Or, could it refer to the many divergent paths one might consider, or does take throughout life, before we reach our ultimate destination or end goal?
I often find there is profound wisdom in proverbs, sayings and quotes and I marvel at the way they are so succinct in communicating messages, to the reader. Mostly anonymous, they come to us from past generations and from across cultures. They speak of the experiences of lives lived and lessons learned. Quotes, like proverbs, make us think more deeply about something.
Nothing is more beautiful and powerful than a smile that has struggled through the tears
~ Demi Lovato (Actress and Singer Song-writer)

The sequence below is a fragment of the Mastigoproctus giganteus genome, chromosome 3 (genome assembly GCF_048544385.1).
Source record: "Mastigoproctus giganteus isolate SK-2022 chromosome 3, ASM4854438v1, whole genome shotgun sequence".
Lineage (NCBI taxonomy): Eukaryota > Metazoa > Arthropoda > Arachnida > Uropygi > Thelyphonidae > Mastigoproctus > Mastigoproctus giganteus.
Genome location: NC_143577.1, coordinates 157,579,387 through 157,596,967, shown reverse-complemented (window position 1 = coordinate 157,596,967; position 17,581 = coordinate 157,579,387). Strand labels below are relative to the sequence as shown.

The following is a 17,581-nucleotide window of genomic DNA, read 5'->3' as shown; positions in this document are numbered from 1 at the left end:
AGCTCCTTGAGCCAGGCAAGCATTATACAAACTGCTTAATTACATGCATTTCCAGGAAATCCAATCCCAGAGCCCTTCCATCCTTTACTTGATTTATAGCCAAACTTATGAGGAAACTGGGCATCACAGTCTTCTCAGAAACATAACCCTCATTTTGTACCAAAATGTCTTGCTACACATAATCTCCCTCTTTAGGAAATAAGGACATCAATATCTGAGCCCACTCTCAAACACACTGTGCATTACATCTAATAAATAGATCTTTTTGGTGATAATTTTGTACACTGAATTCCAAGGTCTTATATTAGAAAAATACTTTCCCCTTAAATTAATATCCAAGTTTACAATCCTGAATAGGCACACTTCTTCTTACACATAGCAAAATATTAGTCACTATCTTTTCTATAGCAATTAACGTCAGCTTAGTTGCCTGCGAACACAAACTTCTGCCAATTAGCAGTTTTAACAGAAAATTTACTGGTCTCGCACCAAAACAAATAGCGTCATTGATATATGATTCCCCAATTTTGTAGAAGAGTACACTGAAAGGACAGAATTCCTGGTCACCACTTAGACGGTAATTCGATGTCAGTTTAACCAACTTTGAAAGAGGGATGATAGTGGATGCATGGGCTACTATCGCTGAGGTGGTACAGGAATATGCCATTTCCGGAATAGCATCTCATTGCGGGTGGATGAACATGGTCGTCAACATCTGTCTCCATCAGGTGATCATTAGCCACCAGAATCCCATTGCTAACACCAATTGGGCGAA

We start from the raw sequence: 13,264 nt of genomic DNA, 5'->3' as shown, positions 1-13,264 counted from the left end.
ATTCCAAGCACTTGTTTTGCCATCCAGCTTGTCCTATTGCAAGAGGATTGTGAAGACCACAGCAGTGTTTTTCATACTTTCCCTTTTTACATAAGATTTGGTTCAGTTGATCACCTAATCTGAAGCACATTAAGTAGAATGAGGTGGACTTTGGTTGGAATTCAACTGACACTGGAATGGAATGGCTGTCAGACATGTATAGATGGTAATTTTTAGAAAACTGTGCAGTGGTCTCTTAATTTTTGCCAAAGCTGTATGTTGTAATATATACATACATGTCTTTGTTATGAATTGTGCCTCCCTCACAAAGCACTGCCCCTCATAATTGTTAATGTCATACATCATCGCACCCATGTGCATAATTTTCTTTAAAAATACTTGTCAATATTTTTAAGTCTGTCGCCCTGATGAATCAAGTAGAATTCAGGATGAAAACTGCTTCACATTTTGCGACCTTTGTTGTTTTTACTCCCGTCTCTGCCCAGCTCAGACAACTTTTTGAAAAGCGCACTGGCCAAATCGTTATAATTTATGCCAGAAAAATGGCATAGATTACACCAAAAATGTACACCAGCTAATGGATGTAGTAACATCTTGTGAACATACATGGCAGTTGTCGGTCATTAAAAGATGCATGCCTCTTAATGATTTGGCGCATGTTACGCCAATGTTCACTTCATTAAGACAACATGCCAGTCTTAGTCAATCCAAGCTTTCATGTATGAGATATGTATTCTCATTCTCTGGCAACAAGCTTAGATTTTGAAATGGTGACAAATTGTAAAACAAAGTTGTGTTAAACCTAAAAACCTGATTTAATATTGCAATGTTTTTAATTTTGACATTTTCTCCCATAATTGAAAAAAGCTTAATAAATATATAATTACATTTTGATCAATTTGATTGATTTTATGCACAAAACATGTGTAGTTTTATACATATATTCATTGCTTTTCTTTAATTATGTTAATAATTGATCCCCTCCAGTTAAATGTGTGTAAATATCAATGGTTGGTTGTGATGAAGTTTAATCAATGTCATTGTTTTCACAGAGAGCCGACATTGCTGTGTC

This theme of this week’s quotes is power, not raw power, but rather that power of the self, as an entity, that power we find within ourselves.
The less effort, the faster and more powerful
you will be
~ Bruce Lee
We have nothing to lose by trusting the infinite power
of the Self, except the bondage of our own ignorance
~ Mata Amritanandamayi Devi
And finally there are these words:
“You have it easily in your power to increase the sum total of this world’s happiness now.
By giving a few words of sincere appreciation to someone who is lonely or discouraged. Perhaps you will forget tomorrow the kind words you say today, but the recipient may cherish them over a lifetime.”
“Patience is a Virtue and I need more of it – NOW!”
Have you heard anyone say that recently?
Did you ever feel frustrated when someone pushed ahead of you in a queue?